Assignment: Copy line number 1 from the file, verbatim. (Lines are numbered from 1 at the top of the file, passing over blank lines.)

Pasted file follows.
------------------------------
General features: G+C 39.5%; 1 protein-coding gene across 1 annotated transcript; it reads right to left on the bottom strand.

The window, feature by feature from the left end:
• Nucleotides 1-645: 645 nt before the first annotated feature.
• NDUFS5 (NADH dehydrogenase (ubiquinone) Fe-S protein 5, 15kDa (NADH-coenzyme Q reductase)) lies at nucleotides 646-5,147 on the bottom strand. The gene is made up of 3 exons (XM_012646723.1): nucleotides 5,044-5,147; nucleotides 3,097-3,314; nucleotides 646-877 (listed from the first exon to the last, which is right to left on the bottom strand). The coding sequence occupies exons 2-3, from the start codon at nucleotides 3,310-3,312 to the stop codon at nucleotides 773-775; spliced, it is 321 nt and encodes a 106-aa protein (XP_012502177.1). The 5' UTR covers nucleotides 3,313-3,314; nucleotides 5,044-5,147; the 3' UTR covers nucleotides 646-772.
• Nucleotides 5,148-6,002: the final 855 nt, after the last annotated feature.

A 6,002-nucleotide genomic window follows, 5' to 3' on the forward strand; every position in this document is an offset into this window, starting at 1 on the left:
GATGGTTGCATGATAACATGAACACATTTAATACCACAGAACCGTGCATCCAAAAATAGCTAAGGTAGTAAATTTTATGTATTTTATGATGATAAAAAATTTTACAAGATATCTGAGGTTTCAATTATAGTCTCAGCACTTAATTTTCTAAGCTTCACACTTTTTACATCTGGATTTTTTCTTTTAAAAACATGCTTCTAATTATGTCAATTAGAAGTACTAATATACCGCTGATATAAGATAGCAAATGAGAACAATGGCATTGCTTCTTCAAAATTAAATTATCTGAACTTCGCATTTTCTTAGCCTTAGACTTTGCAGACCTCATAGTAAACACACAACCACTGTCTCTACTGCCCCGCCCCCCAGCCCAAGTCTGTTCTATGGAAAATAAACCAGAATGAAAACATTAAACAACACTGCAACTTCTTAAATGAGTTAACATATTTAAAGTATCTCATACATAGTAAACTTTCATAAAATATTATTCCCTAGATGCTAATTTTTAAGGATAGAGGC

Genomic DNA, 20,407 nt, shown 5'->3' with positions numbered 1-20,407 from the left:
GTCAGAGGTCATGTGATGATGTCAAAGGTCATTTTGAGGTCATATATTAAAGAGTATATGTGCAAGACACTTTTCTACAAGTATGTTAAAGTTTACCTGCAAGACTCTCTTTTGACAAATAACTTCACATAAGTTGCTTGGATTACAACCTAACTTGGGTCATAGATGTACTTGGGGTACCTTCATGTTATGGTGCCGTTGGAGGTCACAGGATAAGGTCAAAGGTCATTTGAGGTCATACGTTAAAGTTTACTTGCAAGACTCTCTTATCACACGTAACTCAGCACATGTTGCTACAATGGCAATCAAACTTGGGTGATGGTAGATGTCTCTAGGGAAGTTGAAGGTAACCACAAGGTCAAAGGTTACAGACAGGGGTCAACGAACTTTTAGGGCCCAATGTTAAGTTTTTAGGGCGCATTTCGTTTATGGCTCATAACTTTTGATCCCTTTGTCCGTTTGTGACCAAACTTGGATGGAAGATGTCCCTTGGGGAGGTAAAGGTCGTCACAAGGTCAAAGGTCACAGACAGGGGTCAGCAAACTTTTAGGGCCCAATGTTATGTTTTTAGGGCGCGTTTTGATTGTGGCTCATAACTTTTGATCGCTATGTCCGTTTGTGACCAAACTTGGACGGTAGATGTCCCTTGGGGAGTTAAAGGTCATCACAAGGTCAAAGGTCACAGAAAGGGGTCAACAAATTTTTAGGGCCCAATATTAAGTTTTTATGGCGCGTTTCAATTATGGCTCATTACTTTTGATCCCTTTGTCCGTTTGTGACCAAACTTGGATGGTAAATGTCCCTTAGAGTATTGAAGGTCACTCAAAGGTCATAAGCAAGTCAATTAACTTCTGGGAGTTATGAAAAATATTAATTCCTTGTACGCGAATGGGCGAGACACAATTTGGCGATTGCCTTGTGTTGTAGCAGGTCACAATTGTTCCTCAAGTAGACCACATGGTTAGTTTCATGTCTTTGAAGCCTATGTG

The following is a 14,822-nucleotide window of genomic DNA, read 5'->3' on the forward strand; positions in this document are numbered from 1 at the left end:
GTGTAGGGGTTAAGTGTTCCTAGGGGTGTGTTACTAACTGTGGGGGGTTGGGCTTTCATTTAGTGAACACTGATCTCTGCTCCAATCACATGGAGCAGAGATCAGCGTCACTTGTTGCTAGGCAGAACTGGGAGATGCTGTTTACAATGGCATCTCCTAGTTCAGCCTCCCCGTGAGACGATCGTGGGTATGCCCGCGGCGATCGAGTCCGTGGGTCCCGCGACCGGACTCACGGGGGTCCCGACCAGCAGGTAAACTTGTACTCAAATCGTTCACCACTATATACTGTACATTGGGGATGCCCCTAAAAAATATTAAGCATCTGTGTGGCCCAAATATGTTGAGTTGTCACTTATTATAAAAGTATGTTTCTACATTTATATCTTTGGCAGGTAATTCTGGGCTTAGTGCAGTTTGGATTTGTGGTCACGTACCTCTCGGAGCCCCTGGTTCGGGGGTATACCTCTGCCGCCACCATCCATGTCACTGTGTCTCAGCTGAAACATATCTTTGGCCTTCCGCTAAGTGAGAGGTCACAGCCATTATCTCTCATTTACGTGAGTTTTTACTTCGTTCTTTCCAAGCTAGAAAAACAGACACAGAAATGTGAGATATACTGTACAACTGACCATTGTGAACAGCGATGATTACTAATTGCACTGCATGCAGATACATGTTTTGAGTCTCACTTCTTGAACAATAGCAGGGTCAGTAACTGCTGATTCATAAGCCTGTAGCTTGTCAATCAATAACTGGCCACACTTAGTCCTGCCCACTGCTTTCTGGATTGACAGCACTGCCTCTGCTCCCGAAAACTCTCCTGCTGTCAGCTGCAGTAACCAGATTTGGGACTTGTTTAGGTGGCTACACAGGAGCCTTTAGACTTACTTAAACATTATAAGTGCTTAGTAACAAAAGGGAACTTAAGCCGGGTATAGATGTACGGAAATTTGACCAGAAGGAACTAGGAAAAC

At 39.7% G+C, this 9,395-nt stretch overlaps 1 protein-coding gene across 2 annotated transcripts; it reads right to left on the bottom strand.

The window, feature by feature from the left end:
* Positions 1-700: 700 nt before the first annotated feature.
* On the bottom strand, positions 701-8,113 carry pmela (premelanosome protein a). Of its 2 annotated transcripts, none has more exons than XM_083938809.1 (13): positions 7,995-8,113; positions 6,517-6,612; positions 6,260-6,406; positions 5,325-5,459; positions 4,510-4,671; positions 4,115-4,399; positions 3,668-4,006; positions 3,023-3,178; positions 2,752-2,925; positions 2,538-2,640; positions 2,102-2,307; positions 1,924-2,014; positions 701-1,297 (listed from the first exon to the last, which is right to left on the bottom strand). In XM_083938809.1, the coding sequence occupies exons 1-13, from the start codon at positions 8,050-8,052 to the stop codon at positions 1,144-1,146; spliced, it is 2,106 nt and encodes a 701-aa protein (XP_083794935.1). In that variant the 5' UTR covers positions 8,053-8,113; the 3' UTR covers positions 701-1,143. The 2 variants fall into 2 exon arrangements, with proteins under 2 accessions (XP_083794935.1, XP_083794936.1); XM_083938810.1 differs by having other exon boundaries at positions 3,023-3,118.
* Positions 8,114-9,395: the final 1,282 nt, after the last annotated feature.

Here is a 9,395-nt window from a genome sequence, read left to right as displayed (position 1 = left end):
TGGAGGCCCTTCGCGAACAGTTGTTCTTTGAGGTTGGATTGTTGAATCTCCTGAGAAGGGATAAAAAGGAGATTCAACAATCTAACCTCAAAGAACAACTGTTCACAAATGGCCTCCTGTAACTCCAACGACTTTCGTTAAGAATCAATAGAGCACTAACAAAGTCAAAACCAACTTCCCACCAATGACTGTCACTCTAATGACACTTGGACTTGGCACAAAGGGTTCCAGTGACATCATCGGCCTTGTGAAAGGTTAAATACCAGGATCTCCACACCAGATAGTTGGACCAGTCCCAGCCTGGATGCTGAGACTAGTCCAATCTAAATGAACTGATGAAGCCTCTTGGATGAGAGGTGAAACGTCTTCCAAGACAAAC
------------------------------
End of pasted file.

General features: G+C 39.5%; 1 protein-coding gene across 1 annotated transcript; it reads right to left on the bottom strand.